564 F2d 1347 Berry v. Souza
564 F.2d 1347
Fed. Sec. L. Rep. P 96,260
Brent L. BERRY, Plaintiff-Appellant,
Al SOUZA, and his wife Jane Doe Souza, Defendants-Appellees,
Walston & Co., Inc., Defendant.
United States Court of Appeals,
Nov. 28, 1977.
Thomas L. Mui (argued), Honolulu, Hawaii, for plaintiff-appellant.
Robert H. Logan (argued), Long Beach, Cal., for defendants-appellees.
Appeal from the United States District Court for the Northern District of California.
Before WATERMAN,* KENNEDY, and ANDERSON, Circuit Judges.
WATERMAN, Circuit Judge:
Appellant Berry brought an action in the United States District Court for the Western District of Washington against Walston & Company, Inc. (hereinafter "Walston"), a stock brokerage firm, and appellee Al Souza, an employee of Walston.1 Each of the five claims contained in the complaint specifically alleged violations of either: (1) the anti-fraud provision of the Securities Exchange Act of 1934 (the "Act"), 15 U.S.C. § 78j; (2) the well-known regulations adopted pursuant to the anti-fraud provision of the Act; (3) various articles of the Rules of Fair Practice of the National Association of Securities Dealers ("NASD"); or (4) a supposed "implied representation (by Souza) that he would deal fairly with" Berry. Various paragraphs of the complaint, and particularly paragraph 17, also intimated that certain purchases made by Souza for Berry's account violated the margin requirements contained in so-called Regulation T, 12 C.F.R. §§ 220.1 et seq., a set of regulations promulgated by the Federal Reserve Board pursuant to the terms of the Securities Exchange Act, 15 U.S.C. § 78g. Upon stipulation of all parties, the pending civil action was transferred to the United States District Court for the Northern District of California, the Honorable Spencer Williams presiding. Souza and Walston then moved before that court for summary judgment on any and all of plaintiff's claims. On March 15, 1974, this motion was granted in part, the Judge ordering "that all of plaintiff's claims which are based on violations of Federal Reserve Board Regulation T and those claims based on violations of the Rules of Fair Practice of the National Association of Securities Dealers are dismissed." Subsequently, pursuant to an order of a bankruptcy judge, the district court below stayed the litigation as to Walston. Upon the claims not disposed of by the March 15, 1974 order the case then proceeded to trial against the Souzas alone and after that trial, judgment was entered in the Souzas' favor.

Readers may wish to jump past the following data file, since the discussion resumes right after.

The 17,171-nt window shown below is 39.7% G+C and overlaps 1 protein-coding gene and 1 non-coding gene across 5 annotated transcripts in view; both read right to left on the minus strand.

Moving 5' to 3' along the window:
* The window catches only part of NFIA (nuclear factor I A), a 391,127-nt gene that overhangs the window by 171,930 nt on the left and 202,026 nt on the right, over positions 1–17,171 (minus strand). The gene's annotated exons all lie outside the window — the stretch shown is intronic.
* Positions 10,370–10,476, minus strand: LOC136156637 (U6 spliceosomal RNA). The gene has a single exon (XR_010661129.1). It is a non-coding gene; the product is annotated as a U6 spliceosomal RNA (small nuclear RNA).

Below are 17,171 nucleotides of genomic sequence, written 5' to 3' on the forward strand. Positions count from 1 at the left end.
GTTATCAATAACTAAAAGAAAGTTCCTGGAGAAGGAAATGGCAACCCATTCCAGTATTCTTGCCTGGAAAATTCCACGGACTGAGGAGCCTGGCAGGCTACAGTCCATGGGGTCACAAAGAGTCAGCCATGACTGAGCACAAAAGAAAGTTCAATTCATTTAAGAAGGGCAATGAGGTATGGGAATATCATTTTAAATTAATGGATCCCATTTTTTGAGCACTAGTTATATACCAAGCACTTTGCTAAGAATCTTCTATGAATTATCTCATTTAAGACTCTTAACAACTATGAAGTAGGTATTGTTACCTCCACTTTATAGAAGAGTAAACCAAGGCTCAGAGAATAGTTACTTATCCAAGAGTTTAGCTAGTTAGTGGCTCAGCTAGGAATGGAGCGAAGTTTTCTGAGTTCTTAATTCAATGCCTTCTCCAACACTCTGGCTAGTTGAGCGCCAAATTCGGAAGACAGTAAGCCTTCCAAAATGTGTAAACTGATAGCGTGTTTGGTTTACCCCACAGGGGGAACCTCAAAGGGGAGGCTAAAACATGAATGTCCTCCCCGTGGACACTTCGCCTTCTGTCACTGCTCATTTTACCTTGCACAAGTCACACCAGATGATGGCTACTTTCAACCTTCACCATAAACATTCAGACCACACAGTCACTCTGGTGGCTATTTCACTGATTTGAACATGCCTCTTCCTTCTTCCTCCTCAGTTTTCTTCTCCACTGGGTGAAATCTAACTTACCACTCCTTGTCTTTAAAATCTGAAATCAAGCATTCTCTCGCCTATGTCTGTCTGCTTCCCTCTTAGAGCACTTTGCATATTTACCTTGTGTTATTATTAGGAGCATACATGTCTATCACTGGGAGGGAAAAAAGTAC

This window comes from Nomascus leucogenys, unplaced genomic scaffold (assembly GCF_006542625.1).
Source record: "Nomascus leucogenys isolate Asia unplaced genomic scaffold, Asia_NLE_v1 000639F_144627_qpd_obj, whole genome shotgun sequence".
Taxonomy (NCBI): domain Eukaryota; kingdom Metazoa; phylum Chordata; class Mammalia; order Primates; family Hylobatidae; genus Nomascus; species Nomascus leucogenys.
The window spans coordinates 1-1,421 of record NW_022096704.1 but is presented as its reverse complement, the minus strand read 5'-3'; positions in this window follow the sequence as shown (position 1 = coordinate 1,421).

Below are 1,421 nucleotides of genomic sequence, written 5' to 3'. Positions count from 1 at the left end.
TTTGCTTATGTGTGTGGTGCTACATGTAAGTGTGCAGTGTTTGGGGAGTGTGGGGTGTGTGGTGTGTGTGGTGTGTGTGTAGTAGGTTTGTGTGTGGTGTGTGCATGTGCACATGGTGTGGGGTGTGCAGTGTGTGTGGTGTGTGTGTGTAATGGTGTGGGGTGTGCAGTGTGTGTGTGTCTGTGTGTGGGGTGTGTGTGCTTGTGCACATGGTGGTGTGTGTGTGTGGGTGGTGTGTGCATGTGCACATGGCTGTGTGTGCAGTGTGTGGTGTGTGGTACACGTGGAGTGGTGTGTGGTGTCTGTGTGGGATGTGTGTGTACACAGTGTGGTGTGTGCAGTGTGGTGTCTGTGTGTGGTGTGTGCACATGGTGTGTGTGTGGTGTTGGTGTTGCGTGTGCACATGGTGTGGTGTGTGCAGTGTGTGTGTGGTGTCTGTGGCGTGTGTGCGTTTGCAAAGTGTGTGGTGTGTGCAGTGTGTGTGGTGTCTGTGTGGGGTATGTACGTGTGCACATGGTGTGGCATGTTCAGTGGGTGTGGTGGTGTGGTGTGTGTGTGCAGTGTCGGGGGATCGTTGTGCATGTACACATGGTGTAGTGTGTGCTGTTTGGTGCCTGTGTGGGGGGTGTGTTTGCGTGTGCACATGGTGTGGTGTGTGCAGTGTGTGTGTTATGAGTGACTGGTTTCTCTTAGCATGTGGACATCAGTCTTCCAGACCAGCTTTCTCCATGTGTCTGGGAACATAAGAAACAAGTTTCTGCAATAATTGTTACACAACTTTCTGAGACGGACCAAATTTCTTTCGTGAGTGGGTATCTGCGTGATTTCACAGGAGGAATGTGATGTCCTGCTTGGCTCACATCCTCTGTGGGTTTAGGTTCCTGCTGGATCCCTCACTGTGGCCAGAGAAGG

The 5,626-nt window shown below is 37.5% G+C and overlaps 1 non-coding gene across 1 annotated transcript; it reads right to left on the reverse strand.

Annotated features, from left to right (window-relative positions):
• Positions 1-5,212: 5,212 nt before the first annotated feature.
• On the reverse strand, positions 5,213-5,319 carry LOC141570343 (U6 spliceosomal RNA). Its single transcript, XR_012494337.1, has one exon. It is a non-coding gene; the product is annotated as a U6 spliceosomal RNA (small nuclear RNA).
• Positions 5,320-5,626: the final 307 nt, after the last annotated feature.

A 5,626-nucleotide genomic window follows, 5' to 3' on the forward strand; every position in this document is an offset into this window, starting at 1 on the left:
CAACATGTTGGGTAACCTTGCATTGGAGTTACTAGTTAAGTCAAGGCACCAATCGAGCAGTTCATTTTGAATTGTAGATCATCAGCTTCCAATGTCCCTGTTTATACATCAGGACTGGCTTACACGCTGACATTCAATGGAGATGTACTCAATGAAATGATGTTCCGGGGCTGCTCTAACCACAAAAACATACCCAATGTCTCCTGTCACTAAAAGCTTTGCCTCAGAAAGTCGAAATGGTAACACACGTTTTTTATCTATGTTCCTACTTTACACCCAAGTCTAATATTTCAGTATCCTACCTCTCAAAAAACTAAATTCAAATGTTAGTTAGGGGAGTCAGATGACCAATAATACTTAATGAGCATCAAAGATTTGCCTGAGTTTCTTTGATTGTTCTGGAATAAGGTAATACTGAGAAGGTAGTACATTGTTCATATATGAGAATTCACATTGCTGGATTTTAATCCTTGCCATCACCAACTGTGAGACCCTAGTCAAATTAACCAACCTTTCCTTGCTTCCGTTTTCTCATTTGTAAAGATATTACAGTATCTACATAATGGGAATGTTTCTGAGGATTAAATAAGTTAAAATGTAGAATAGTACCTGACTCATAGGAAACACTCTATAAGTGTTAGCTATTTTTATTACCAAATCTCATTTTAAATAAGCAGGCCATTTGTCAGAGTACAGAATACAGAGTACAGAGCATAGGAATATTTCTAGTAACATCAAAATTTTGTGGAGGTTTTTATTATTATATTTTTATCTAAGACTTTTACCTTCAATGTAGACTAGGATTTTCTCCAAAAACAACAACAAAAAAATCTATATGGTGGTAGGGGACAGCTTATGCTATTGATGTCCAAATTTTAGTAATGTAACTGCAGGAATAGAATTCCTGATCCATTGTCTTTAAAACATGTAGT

Berry appealed from the final judgment and also specifically from the order of dismissal of March 15, 1974. His sole contention before us, however, is that the grant of Souza's motion for summary judgment on any claims brought pursuant to Regulation T should be reversed. We disagree and we affirm the final judgment below.
The facts material to any possible claim predicated upon Regulation T are not in dispute. Berry had a general margin account with the brokerage firm of Walston & Company. Souza, an Account Executive with Walston, was "in charge" of Berry's account. Souza did not, however, actively manage the account, for Berry, a former account executive at another brokerage house, was a knowledgeable investor who understood the operation of a margin account. It was clearly understood that Berry was to manage his own account and, rather than seeking investment advice from Souza, Berry expected that Souza would only follow Berry's instructions. As of October 10, 1972, Berry's account, which Berry characterized as "quite inactive," consisted of two thousand shares of the common stock of Braniff Airways and one thousand shares of the common stock of Syntex Corporation. Late in the day on October 10, Berry telephoned Souza and placed with him unsolicited "limit orders" (by which the customer imposes specified price limitations on the proposed transactions) for the sale of the Braniff and Syntex stock and for the purchase of various amounts of the common stock of other specified corporations.